Brooklyn-based jazz vocalist-composer Jose James planted himself on our radar back in 2010 with BlackMagic. It was his second album for Gilles Peterson’s Brownswood Recordings, a fitting home for a record that found its fitting somewhere between jazz, R&B, soul, and beat-driven music. Whereas most will argue that James’ music now only possesses those first three qualities—and they’d be right—you must remember that this is a guy who was recording with Flying Lotus when we weren’t watching the Brainfeeder don’s every move. While James was able to maintain a cohesive sound on BlackMagic thanks to his signature smooth vocals, the overall approach was slightly muddled.
But three years later, the BK resident has found his focus. Since fittingly joining the Blue Note Records camp in 2012, he has moved closer and closer to a straight-up jazz-R&B hybrid with choice singles and, most recently, his third full-length. With that in mind, No Beginning, No End is unquestionably James’ most focused and cohesive release to date. As one song slips calmly into the next for the hour-long running time, it feels as if you’re sitting in on the band’s studio sessions. The mood is calm and smoky, like a dimly lit jazz lounge where everyone knows each other and sips his or her favorite bourbon drink. Everyone claps for the select solos and nods in agreement as the players hit their tightest grooves before James leaves the microphone with a sly whisper on album-closer “Tomorrow”.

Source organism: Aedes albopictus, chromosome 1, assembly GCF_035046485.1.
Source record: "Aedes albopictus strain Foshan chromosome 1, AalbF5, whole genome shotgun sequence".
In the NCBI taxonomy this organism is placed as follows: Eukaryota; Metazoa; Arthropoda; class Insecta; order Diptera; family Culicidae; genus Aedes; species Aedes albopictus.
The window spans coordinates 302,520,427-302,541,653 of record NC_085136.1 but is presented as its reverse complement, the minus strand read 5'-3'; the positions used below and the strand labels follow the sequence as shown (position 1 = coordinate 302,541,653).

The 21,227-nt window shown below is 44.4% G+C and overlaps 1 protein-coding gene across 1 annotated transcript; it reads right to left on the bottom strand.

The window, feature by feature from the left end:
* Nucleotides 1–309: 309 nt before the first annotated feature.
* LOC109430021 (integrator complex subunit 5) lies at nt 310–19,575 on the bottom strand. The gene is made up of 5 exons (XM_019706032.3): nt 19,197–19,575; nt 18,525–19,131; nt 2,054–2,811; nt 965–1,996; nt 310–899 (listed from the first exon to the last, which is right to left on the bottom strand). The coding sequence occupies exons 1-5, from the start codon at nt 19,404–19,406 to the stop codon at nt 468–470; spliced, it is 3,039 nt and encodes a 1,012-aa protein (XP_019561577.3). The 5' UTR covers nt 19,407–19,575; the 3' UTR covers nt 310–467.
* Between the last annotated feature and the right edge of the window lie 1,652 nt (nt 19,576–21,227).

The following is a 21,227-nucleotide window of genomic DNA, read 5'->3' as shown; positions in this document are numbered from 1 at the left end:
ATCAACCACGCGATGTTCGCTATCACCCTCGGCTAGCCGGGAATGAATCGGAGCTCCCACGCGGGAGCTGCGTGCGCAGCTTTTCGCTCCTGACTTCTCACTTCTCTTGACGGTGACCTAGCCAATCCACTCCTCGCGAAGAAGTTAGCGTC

Somewhat similarly, opener “It’s All Over (Your Body)” with James’ voice wrapping you in a gentle embrace as horns exhale lightly. Elsewhere, “Do You Feel” is straight butter with stop-and-start piano strokes and “Tomorrow” tugs at your heartstrings with lovelorn lyrics. Most notable is “Trouble”, the liveliest cut of the bunch that’s led to some stellar live performances on the late-night circuit. It’s not all about love, however; “Sword + Gun” is a mild-mannered anti-war jam featuring smoky guest vocals from Hindi Zahra, steady hand claps, and the right amount of brass and percussive flourishes.
No Beginning, No End is familiar, but not in the dreadful way of running into “that” dude in your hometown as you begin to feel waves of nausea. Rather, it’s familiar like that aforementioned beverage, warming you up and challenging you to enjoy it by sipping and not drowning yourself in booze. It feels like you have heard it before, though each note, chord change, and vocal delivery remains refreshingly potent. James and his band aren’t trying to wow you with progressive blasts of brass or wild percussion solos. They’re wooing you with tightly knit songwriting and dreamy constructions.